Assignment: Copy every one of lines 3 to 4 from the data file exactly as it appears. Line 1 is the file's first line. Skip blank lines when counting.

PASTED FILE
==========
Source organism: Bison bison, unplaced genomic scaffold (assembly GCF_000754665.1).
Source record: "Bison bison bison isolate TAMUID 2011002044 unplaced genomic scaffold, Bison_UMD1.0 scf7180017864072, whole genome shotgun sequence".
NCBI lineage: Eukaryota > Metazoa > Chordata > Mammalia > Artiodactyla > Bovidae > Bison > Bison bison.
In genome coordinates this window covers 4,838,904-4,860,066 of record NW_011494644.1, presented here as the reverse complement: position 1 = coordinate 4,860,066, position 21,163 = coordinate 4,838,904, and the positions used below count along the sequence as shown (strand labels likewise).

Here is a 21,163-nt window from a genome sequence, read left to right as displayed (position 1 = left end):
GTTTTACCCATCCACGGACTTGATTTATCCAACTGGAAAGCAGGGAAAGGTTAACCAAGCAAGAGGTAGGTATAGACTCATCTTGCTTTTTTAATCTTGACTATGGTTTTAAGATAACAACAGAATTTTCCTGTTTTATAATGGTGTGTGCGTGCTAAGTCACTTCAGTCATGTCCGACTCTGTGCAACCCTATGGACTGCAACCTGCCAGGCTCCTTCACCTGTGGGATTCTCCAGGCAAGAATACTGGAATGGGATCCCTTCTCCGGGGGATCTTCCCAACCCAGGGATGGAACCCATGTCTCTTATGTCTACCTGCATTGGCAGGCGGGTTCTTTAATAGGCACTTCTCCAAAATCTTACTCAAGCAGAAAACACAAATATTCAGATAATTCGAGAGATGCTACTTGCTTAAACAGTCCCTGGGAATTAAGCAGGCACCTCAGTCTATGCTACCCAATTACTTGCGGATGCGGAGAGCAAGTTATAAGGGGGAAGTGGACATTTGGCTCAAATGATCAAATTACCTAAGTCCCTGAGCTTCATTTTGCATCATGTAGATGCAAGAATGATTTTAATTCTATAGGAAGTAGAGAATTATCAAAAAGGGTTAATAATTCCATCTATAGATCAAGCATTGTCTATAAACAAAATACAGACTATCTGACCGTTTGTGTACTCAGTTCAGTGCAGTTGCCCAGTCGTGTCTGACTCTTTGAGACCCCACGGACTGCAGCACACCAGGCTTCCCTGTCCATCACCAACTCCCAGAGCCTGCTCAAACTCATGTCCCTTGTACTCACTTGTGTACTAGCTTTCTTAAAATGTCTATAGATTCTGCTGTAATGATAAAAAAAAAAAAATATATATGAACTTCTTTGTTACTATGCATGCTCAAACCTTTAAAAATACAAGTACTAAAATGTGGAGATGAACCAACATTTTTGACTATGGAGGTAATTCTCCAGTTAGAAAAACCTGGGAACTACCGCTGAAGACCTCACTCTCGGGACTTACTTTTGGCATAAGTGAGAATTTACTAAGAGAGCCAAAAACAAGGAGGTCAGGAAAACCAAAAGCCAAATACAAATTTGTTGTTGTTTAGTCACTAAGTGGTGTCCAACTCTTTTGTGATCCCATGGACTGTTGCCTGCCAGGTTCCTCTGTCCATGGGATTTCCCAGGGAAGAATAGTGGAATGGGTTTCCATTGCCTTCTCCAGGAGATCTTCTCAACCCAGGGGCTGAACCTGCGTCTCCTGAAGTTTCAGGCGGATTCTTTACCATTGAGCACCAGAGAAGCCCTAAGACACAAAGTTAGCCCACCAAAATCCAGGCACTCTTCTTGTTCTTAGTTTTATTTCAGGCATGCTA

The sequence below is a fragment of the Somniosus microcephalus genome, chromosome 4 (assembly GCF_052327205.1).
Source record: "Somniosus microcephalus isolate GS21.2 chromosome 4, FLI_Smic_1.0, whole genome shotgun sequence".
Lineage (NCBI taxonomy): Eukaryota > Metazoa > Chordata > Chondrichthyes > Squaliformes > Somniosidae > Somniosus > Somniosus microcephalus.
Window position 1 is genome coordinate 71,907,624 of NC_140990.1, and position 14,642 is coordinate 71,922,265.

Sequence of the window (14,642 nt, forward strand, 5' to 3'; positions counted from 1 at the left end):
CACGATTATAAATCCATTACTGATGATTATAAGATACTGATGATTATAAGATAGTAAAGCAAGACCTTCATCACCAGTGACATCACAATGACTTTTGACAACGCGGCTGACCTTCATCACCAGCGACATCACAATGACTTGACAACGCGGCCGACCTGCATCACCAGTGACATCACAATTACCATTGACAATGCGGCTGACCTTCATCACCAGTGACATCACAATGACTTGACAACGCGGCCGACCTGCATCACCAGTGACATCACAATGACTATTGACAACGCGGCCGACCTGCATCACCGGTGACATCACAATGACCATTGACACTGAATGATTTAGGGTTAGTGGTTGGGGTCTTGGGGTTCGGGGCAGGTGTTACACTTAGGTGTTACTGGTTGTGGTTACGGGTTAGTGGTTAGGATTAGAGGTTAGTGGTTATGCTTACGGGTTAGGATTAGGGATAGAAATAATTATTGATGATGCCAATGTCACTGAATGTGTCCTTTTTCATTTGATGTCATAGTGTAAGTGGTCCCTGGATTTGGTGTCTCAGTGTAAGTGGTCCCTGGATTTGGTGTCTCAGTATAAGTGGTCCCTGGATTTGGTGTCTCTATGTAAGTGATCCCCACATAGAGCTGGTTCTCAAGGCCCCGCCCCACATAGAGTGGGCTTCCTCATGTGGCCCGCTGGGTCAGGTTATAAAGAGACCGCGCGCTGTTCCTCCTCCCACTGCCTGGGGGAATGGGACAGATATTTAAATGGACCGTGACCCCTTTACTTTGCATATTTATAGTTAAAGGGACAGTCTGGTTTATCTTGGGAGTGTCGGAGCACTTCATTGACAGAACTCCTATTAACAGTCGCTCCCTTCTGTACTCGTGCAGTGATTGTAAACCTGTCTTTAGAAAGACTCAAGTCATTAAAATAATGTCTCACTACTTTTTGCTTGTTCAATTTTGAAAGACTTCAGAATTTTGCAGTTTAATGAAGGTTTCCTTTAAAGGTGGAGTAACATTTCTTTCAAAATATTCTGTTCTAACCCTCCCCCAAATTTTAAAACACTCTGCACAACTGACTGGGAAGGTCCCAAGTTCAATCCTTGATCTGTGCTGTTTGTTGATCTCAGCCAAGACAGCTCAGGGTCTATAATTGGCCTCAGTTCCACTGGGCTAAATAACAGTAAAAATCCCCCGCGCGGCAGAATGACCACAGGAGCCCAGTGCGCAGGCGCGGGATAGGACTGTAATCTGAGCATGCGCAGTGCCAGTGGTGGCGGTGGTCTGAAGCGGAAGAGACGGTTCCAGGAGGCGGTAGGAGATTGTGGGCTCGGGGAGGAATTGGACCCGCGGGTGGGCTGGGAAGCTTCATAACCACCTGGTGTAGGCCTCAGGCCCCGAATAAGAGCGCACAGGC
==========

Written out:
NCBI lineage: Eukaryota > Metazoa > Chordata > Mammalia > Artiodactyla > Bovidae > Bison > Bison bison.
In genome coordinates this window covers 4,838,904-4,860,066 of record NW_011494644.1, presented here as the reverse complement: position 1 = coordinate 4,860,066, position 21,163 = coordinate 4,838,904, and the positions used below count along the sequence as shown (strand labels likewise).